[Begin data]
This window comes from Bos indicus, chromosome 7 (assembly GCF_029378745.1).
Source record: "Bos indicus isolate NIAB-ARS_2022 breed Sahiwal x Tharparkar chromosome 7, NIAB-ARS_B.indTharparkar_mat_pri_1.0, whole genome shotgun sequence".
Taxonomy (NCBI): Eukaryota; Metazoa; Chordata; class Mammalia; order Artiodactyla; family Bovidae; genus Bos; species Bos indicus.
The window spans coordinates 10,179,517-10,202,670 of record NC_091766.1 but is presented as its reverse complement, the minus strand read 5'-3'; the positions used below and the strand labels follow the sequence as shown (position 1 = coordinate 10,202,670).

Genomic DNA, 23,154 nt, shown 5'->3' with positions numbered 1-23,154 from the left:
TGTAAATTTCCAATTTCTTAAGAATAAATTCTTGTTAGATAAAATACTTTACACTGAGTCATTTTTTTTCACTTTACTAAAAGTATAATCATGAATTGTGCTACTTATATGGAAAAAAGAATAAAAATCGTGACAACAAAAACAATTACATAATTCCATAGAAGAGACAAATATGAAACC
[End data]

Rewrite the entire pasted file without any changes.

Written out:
This window comes from Bos indicus, chromosome 7 (assembly GCF_029378745.1).
Source record: "Bos indicus isolate NIAB-ARS_2022 breed Sahiwal x Tharparkar chromosome 7, NIAB-ARS_B.indTharparkar_mat_pri_1.0, whole genome shotgun sequence".
Taxonomy (NCBI): Eukaryota; Metazoa; Chordata; class Mammalia; order Artiodactyla; family Bovidae; genus Bos; species Bos indicus.
The window spans coordinates 10,179,517-10,202,670 of record NC_091766.1 but is presented as its reverse complement, the minus strand read 5'-3'; the positions used below and the strand labels follow the sequence as shown (position 1 = coordinate 10,202,670).

Genomic DNA, 23,154 nt, shown 5'->3' with positions numbered 1-23,154 from the left:
TGTAAATTTCCAATTTCTTAAGAATAAATTCTTGTTAGATAAAATACTTTACACTGAGTCATTTTTTTTCACTTTACTAAAAGTATAATCATGAATTGTGCTACTTATATGGAAAAAAGAATAAAAATCGTGACAACAAAAACAATTACATAATTCCATAGAAGAGACAAATATGAAACC